The high mountains of China, the Tibetan Plateau, and Nepal will experience a sharp rise in landslides by the end of the century, a new study from the National Aeronautics and Space Administration (NASA) has shown. The first quantitative study of its kind to link rainfall and landslides predicts that landslides will rise by 30-70% on the China-Nepal border.
Climate change will bring more intense and frequent rainfall events especially around the glacial lakes and the surrounding ice cover in High Mountain Asia, a region that stretches from the Himalayas in the east to the Hindu Kush and Tian Shan mountain ranges in the west.
More landslides will put downstream communities at risk as millions of people downstream depend on the major rivers that originate from these mountains.
A recent study showed that between 2004-2016 there were 55,997 deaths due to landslides worldwide, with Asia accounting for over half of these. Landslides account for 5% of all natural disasters according to a global database, but researchers worry that this number is grossly underestimated. In this context, landslide activity in the Himalayas is still poorly understood and urgently needs more research.
NASA researcher Dalia Kirschbaum spoke to The Third Pole’s Nepal editor Ramesh Bhushal about the study.
Ramesh Bhushal (RB): You have said this study is the first of its kind to predict future landslides in the high mountains of Asia, especially on the border of Nepal and Tibet, China. What does that mean and why does it matter?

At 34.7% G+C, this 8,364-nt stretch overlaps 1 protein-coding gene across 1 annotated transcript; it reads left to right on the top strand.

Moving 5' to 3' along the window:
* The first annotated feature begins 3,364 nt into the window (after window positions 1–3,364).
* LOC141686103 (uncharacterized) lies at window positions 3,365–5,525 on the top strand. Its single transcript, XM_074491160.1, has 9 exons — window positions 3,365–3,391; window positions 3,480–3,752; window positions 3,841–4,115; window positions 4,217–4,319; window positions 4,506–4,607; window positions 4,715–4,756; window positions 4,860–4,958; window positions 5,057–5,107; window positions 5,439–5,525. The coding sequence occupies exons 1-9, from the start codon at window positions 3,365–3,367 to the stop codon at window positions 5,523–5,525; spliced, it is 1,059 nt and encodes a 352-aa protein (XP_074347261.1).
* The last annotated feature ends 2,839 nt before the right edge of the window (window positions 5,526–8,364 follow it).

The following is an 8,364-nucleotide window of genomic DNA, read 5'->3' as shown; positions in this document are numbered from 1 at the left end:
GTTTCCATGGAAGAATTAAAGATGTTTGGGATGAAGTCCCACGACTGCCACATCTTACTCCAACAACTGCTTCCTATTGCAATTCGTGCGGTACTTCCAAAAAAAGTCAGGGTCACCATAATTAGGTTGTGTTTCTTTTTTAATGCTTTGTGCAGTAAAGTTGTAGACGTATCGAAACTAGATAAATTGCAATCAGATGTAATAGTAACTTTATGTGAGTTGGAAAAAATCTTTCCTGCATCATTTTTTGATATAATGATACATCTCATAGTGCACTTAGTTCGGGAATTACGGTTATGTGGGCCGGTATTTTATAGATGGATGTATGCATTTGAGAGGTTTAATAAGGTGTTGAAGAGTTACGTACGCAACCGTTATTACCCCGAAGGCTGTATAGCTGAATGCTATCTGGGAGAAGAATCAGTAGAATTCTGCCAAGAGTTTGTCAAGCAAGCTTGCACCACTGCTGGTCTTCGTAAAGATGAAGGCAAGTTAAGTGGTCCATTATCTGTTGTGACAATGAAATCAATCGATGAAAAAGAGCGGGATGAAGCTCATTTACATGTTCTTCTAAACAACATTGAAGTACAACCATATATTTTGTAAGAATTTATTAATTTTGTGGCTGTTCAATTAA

Dalia Kirschbaum (DK): Typically, landslide studies are done either very locally by using a complex model to look at one hill or [they are done] very broadly, studied globally. But we did something new. We took our global statistical model and downscaled for the Himalayan region and brought data from the estimates of rainfall forecasted by a global climate model.
From those three things we were able to run the model with the actual data to look at how the changes in potential landslide activities might change at the end of century. It is the first research of its kind looking at future landslide activities over decades.
We used a NASA model called Landslide Hazard Assessment for Situational Awareness (LHASA), [which] assesses hazards by evaluating information about roadways, the presence or absence of nearby tectonic faults, the types of bedrock, change in tree cover and the steepness of slopes. Then, it integrates current precipitation data from the global precipitation model.
RB: What did you find?
DK: We found that extreme precipitation events are likely to become more common in the future as the climate warms, and in some areas, this may lead to a higher frequency of landslide activity. A few locations (e.g. near Udhampur, India, and west of Pokhara, Nepal) show a minor decrease [in the future], while the region near the China and Nepal shows the greatest increases in potential landslide activity (30–70%).